When Jedediah and Jenny finally came to their senses, Doc sat them down in his backyard kiosk. How do you interrogate people who’ve been kidnapped by extraterrestrials and have been in some kind of trance for days?
“What say you two tell me what’s happening?” Whatever the off-worlders did to them, scattering his silver on the lawn wasn’t good behavior.
Jed and Jenny looked at each other nervously.
“It’s like we’re reading from the same book,” said Jed. “Sometimes I read the words, sometimes she does, but we’re both seeing and understanding them.”
“Yes,” said Jenny. “Put him in the oven and smoke him, but he’s right. Only it’s more. Like a concert or a soiree on the lawn or a train ride.”
“So why in tarnation did you scatter my silver all over the place?” asked Doc.
Jedediah glanced at Jenny, and they both shrugged, then widened their eyes.
Both spoke. “There’s another.”
Will, dressed in his blacks, road up to the side of the house in the six-seater and escorted a tall black man to the kiosk. “Hello, y’all. This here’s George Davis, up from Georgia. I think you might find some things in common.”
“You let Harold know?” asked Doc.
“Yep. He and Ty’s right behind me.”
George regarded Jed and Jenny, then started moving his hands like they had before.
“No, no,” said Jenny. “Pull your head out of it, we’ve already been there.”
“What do you mean by that?” asked Doc. “He’s just reading the book or dancing at the soiree, isn’t he?”
“That was the weirdest part,” said Jed. “When we was scattering your silver, it was more like we were in the book, not reading it.” He looked over at Jenny, who nodded. “It was like a retreat, out of the way of the hunters.”
“Who are the hunters?” asked Will.
“Who do you think?” said Jenny.
Ty and Harold road in on horseback and dismounted.
“The gang’s all here,” said Ty. He beamed at the rest of them, probably because they all had their blacks on.
“Yeah?” said Doc. “Well, we’ve got to do something to take care of these people before they lose themselves.”
“We’re not losing ourselves,” said Jed and Jenny. George’s eyes locked in on them, and all three spoke. “We’re sharing a gander.”
“What’s that mean?” asked Doc.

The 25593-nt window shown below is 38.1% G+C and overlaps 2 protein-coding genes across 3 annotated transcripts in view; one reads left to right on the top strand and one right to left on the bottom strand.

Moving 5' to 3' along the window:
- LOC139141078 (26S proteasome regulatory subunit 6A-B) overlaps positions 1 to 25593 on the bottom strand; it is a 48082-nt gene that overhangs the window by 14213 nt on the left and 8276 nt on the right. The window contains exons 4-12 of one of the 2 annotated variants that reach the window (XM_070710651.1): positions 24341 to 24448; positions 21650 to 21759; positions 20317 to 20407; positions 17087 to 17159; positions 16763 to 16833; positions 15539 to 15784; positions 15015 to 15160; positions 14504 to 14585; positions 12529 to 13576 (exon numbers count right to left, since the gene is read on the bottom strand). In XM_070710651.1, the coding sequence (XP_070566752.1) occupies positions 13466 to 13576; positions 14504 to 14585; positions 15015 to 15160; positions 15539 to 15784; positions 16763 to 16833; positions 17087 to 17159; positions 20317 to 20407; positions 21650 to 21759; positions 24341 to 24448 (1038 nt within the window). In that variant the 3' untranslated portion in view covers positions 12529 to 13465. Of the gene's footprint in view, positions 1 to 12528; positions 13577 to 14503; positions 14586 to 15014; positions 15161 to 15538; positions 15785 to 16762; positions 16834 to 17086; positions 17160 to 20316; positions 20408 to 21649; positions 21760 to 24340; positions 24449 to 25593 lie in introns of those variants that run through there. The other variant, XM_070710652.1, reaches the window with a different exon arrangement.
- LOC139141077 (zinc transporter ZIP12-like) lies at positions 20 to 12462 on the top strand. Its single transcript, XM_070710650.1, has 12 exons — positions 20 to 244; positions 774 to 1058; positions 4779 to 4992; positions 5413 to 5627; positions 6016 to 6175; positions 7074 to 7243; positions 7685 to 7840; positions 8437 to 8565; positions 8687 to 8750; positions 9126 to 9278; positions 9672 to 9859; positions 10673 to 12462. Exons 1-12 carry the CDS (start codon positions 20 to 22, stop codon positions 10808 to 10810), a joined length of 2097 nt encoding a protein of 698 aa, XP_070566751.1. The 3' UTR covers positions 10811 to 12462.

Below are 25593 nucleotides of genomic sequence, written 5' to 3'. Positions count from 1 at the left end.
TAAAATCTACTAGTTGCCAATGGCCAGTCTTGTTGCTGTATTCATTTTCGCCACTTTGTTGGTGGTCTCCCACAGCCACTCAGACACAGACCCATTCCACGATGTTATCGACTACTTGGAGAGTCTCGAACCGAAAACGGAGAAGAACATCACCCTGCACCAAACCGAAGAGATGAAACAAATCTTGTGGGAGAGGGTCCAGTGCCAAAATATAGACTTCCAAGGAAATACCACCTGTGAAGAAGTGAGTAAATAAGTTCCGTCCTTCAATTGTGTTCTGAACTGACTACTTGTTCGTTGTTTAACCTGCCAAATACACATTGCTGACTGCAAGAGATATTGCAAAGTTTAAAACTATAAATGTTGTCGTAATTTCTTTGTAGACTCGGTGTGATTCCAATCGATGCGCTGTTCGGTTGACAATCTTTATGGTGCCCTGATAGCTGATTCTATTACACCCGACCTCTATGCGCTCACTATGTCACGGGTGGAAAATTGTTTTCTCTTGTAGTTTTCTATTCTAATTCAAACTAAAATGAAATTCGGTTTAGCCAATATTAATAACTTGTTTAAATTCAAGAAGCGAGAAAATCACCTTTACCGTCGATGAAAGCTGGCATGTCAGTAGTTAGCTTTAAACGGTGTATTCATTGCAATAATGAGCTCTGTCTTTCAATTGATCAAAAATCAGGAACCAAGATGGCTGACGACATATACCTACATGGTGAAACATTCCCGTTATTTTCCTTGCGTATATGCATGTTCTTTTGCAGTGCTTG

“It means were not loco,” said Jenny. “Stop acting like we’re steers to be branded.”
Doc was ready to put them all in the hoosegow until they could figure out the off-worlders’ intent with them and protect them.
Harold stepped onto the kiosk. “Miss Newcastle, I assure you I have not lost sight of your humanity. I think you’ll find my experiments have shown great respect and restraint.”
“You ain’t putting me in no restraints,” said Jenny and George.
“Not what I mean,” said Harold. “I’ve restrained myself from treating you inhumane, and believe me, the temptations are there.”
Ty pulled out his half chewed cigarillo and popped it in his mouth. “We’ve got to reckon what they did to you.” He lit the butt. Dock shook his head at Ty’s theatrics. “I don’t regard your captors as benevolent, so whatever their intentions, we need to know.”
“Get off your highfalutin pedestals and eat some grass, fellas.” Jenny stepped down from the kiosk and took George’s hand. “We’re all looking for answers, and we appreciate yer help, but we’ve got to keep searching.”
“We’re with you all the way,” said Harold. “We just want to make sure the right beings are their when you find them.”
“We know you’re friendly with them,” said George.
“Not the ones that abducted you,” said Ty.
“We know three kinds of off-worlders,” said Will. “We don’t trust any of them much, which is why we’ve got to see what they did to you.”
“Then why do you have to treat us like things?” asked Jed.
“Because they made you a thing,” said Harold. “And we’ve got to figure it out before they utilize you without recourse to your persons.”
Doc liked the way that sounded.
“I don’t know what that means,” said Jed.
Doc squeezed his shoulder. “It means we’ve got to know how to use you before they use you up.”
Jed drooped his head. The three abductees spoke in unison. “Okay.”